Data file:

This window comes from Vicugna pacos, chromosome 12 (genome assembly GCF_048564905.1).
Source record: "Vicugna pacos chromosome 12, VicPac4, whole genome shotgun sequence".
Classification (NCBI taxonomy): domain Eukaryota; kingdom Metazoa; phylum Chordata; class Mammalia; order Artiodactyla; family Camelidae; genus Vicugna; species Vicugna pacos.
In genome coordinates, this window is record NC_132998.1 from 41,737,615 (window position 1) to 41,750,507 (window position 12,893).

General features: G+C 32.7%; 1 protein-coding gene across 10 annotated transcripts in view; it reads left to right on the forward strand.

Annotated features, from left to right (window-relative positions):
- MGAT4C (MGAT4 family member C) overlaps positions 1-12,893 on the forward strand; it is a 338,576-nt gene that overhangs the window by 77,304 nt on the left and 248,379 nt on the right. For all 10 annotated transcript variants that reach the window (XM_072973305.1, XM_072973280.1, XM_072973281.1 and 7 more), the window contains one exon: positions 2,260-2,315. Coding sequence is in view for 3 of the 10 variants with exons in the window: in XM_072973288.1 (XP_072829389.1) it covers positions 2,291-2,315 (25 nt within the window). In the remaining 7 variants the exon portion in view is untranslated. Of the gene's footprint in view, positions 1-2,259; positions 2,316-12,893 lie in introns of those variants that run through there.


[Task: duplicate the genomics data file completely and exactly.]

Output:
This window comes from Vicugna pacos, chromosome 12 (genome assembly GCF_048564905.1).
Source record: "Vicugna pacos chromosome 12, VicPac4, whole genome shotgun sequence".
Classification (NCBI taxonomy): domain Eukaryota; kingdom Metazoa; phylum Chordata; class Mammalia; order Artiodactyla; family Camelidae; genus Vicugna; species Vicugna pacos.
In genome coordinates, this window is record NC_132998.1 from 41,737,615 (window position 1) to 41,750,507 (window position 12,893).

General features: G+C 32.7%; 1 protein-coding gene across 10 annotated transcripts in view; it reads left to right on the forward strand.

Annotated features, from left to right (window-relative positions):
- MGAT4C (MGAT4 family member C) overlaps positions 1-12,893 on the forward strand; it is a 338,576-nt gene that overhangs the window by 77,304 nt on the left and 248,379 nt on the right. For all 10 annotated transcript variants that reach the window (XM_072973305.1, XM_072973280.1, XM_072973281.1 and 7 more), the window contains one exon: positions 2,260-2,315. Coding sequence is in view for 3 of the 10 variants with exons in the window: in XM_072973288.1 (XP_072829389.1) it covers positions 2,291-2,315 (25 nt within the window). In the remaining 7 variants the exon portion in view is untranslated. Of the gene's footprint in view, positions 1-2,259; positions 2,316-12,893 lie in introns of those variants that run through there.